It is no longer possible to avoid recognizing what’s at stake on November 3d. It is no longer possible to pretend that a vote for Trump is anything other than a vote for white nationalism– and a vote against the America we do love.

 

The Explanation

I  no  longer know where  I found  this quote–I neglected to record its origin. It  may have been from  a private exchange, but if not, and if any of you reading this can point me to the source, I’d appreciate  it.

The thing  is, it really explains a  lot:

I looked at the hundreds of people at Trump’s rally tonight, unmasked and older, and almost all so very white, and saw a group of people so afraid of the future they are willing to say yes, willing to throw in their lot with a malignant narcissist because he tells them they can recover a world in which they felt more relevant, a world they control.

A reactionary group of older white men look at a global future in which questions of clean energy, climate change, economic fairness, and human equality are uppermost, and their reaction is to cling to a world they control.

I’ve recently read several commentaries pooh-poohing what their authors  regard as  “over the top” descriptions  of what’s  at stake on  November 3d. I don’t know what reality those authors inhabit, or what histories have informed their opinions, but I firmly believe that anyone who doesn’t see this election as an existential choice is either willfully blind or disastrously uninformed.

Every single day, credible media report on new actions taken by this administration that intentionally undermine the common good. Environmental protections have been eliminated, public schools undermined, the rule of law decimated. Trump’s tweets and rhetoric continually set Americans against each other. Agencies charged with the health and well-being of the population have been subverted, and people have died  unnecessarily as a  result. A lot of people.

In place of the  accountability and communication Americans have a right to expect, we are   inundated daily with lies, manipulated videos, altered quotations–constant disinformation and propaganda.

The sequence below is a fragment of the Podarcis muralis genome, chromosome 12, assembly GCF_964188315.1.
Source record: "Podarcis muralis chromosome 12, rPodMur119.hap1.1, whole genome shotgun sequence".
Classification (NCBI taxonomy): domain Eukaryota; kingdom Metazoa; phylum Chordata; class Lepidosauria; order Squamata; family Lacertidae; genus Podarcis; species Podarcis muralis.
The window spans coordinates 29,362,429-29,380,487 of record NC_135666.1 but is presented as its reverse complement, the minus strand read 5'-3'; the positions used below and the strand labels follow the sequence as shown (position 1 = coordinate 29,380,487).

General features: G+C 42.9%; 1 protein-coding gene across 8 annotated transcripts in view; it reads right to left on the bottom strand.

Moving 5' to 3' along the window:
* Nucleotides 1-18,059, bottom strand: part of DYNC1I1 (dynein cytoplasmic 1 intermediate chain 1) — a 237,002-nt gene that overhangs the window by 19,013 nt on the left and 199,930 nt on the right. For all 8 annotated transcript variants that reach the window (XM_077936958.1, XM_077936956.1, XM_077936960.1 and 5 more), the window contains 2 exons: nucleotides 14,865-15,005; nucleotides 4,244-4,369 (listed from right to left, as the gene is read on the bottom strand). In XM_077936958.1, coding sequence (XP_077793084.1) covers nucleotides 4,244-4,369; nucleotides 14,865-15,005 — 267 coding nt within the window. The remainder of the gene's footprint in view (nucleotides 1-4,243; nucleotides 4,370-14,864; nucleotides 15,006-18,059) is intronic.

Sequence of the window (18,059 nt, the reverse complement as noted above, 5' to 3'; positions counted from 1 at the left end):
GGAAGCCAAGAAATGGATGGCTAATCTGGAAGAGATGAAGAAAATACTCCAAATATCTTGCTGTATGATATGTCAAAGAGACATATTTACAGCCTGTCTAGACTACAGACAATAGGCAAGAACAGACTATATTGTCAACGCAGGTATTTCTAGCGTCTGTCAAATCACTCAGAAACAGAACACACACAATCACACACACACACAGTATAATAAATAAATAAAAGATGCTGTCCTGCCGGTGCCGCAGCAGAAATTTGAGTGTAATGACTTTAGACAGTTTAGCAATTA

If Trump was simply incompetent, that would be troubling but not existential. If  he  was simply corrupt, that would  be concerning, but  also not existential. But he and the supine GOP have gone  much further than mere incompetence and corruption.

Traditional aspirations–think “give me your tired, your poor, your huddled masses” have been turned upside-down in favor of an increasingly explicit white nationalism. In the place of  a platform and policies, Trump and the GOP  that is now his reflection simply promote fear–fear of the “other,”  fear of losing white Christian male dominance, fear of social change. In place of efforts to bring us together, they continue to sow discord and encourage political tribalism. 

In the last  few days, Trump has increased  his encouragement of violence and mayhem,  presumably believing  that increased unrest will cause voters to rally to  his  “law and  order”  candidacy.

What keeps me up at night is the possibility that my life-long belief  in the essential goodness  of most Americans–not all,  but most–has been misplaced. What if there  are many more white guys afraid of a future they have to share with women and dark people than I ever thought?

I follow Nate Silvers’ FiveThirtyEight.com, and have  trouble wrapping my head around the polling that shows a steady 40% approval  of the childish buffoon who has commandeered our government. I look at scholarly research showing that “racial  anxiety”–i.e., racism–is the single most  reliable  predictor of support for Trump and his GOP. I see  comments on Facebook  by presumably reasonable people endorsing  bizarre conspiracy theories and patently obvious untruths.

And I’m terrified. When I wake up on November 4th, I want to breathe a  sigh of relief because the people I believed in have gone to  the polls and put an end to our four-year American nightmare.

What  if I’ve been wrong all these years? What if  it can  happen  here?

Facing Up To The Challenge?

As protests continue and the “President” (note quotation marks) continues to unravel, I am seeing some hopeful signs of a national awakening. I’ve previously noted that–in contrast to the 60s–there is enormous diversity in the crowds that have taken to the streets demanding justice, and fortunately, most of the media is highlighting that diversity.